Background: Although hand surgeons usually concur that arthroplasty is indicated for disabling basal joint arthritis, controversy persists regarding the preferred surgical methods. This article describes a novel technique of trapezial excisional arthroplasty with partial trapezoidectomy and abductor pollicis longus (APL) dual ligament reconstruction, and reports the long-term results of 150 cases. Based on this experience, we hypothesize that this technique is a reliably effective and durable surgical option for basal joint arthritis. Methods: This study evaluated consecutive patients with Eaton and Littler advanced stage III/IV basal joint arthritis, treated by this procedure, and followed for a minimum of 10 years. Outcome assessment included grip and pinch strength, thumb mobility, radiographic parameters, pain relief, and patient-reported outcomes as measured with the Disabilities of the Arm, Shoulder, and Hand (DASH) scoring system. Results: A total of 150 thumbs in 124 patients with an average follow-up of 13.5 years (range, 10-22 years) were studied. Alleviation of pain and patient satisfaction were constant outcomes, and the mean DASH score was a normative 8.7. Grip and pinch strength were significantly improved (P <.001), carpometacarpal joint malalignment and adduction deformities were consistently corrected, complications were few, and revision surgery was unnecessary. Conclusions: These results support the premise that trapeziectomy and partial trapezoidectomy with APL dual ligament stabilization is a reliable and durable arthroplasty for basal joint arthritis with distinct advantages and equally favorable outcomes when compared with other frequently employed methods.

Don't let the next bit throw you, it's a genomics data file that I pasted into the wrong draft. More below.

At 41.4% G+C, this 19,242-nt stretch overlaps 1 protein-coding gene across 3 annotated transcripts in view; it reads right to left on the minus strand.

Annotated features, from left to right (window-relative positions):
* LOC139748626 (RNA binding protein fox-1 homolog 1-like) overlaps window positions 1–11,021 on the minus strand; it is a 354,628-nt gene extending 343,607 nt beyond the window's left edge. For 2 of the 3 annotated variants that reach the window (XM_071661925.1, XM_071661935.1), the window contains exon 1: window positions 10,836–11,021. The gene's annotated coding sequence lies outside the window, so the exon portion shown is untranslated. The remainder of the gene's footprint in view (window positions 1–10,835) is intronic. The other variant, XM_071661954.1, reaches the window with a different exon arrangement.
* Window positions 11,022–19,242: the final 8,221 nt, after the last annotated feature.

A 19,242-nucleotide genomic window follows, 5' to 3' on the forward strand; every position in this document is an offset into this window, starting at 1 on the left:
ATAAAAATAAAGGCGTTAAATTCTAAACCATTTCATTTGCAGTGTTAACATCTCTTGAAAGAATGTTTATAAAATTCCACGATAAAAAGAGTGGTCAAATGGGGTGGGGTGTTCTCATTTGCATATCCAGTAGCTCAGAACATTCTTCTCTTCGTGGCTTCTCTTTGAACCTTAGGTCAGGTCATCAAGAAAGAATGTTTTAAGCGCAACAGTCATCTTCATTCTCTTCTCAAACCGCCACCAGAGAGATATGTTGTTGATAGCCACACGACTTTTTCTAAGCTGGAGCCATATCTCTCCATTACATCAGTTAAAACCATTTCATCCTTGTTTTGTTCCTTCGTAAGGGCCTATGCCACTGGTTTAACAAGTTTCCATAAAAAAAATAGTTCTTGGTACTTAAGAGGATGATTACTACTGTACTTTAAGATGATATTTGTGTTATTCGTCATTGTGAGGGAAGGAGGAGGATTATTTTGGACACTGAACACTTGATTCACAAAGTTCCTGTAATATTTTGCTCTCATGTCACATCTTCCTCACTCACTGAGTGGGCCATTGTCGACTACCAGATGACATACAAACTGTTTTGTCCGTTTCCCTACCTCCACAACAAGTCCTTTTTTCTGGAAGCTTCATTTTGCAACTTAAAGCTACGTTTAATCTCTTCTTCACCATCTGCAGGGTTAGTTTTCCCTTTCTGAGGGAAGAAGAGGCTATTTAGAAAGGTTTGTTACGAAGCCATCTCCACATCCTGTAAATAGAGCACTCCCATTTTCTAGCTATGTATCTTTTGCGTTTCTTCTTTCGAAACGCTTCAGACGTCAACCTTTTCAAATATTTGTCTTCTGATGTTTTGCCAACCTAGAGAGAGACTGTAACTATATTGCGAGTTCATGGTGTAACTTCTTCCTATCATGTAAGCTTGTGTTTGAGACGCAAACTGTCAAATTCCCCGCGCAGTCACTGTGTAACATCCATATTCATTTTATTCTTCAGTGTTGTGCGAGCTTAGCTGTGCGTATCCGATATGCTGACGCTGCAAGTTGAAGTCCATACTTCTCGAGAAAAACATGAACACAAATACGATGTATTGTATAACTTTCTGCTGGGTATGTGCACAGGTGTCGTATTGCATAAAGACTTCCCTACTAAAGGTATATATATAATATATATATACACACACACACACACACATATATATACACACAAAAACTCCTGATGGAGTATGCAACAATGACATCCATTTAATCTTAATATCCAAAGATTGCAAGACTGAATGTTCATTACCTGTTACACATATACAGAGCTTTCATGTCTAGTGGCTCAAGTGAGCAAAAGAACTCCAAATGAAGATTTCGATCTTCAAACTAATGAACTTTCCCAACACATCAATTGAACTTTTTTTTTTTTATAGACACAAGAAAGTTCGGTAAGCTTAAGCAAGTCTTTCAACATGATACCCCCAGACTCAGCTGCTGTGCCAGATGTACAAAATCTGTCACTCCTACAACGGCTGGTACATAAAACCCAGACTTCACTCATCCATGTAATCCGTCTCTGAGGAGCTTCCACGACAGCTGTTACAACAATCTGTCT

- APL ligament reconstruction
- basal joint arthritis
- carpometacarpal joint arthroplasty
- excisional arthroplasty
- thumb carpometacarpal joint